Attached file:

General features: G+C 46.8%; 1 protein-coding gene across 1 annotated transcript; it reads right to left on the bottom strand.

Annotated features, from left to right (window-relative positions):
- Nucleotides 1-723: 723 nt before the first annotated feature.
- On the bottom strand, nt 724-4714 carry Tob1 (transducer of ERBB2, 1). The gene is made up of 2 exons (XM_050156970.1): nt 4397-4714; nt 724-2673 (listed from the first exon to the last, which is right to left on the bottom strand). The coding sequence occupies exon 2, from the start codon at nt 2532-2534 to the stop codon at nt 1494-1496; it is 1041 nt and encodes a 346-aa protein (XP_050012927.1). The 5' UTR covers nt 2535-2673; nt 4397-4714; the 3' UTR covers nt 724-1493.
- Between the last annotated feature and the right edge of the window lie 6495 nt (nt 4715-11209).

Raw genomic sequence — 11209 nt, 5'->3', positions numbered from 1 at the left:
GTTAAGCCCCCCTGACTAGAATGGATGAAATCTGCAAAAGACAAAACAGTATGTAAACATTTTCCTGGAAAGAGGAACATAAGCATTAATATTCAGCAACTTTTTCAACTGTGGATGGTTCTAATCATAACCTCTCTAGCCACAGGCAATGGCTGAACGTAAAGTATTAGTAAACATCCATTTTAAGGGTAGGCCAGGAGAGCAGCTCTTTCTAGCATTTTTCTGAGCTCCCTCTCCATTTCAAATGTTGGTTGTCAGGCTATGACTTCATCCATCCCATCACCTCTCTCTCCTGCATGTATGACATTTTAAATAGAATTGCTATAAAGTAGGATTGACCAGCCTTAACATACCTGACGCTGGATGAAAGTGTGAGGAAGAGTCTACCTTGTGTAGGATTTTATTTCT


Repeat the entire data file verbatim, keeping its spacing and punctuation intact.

General features: G+C 46.8%; 1 protein-coding gene across 1 annotated transcript; it reads right to left on the bottom strand.

Annotated features, from left to right (window-relative positions):
- Nucleotides 1-723: 723 nt before the first annotated feature.
- On the bottom strand, nt 724-4714 carry Tob1 (transducer of ERBB2, 1). The gene is made up of 2 exons (XM_050156970.1): nt 4397-4714; nt 724-2673 (listed from the first exon to the last, which is right to left on the bottom strand). The coding sequence occupies exon 2, from the start codon at nt 2532-2534 to the stop codon at nt 1494-1496; it is 1041 nt and encodes a 346-aa protein (XP_050012927.1). The 5' UTR covers nt 2535-2673; nt 4397-4714; the 3' UTR covers nt 724-1493.
- Between the last annotated feature and the right edge of the window lie 6495 nt (nt 4715-11209).

Raw genomic sequence — 11209 nt, 5'->3', positions numbered from 1 at the left:
GTTAAGCCCCCCTGACTAGAATGGATGAAATCTGCAAAAGACAAAACAGTATGTAAACATTTTCCTGGAAAGAGGAACATAAGCATTAATATTCAGCAACTTTTTCAACTGTGGATGGTTCTAATCATAACCTCTCTAGCCACAGGCAATGGCTGAACGTAAAGTATTAGTAAACATCCATTTTAAGGGTAGGCCAGGAGAGCAGCTCTTTCTAGCATTTTTCTGAGCTCCCTCTCCATTTCAAATGTTGGTTGTCAGGCTATGACTTCATCCATCCCATCACCTCTCTCTCCTGCATGTATGACATTTTAAATAGAATTGCTATAAAGTAGGATTGACCAGCCTTAACATACCTGACGCTGGATGAAAGTGTGAGGAAGAGTCTACCTTGTGTAGGATTTTATTTCT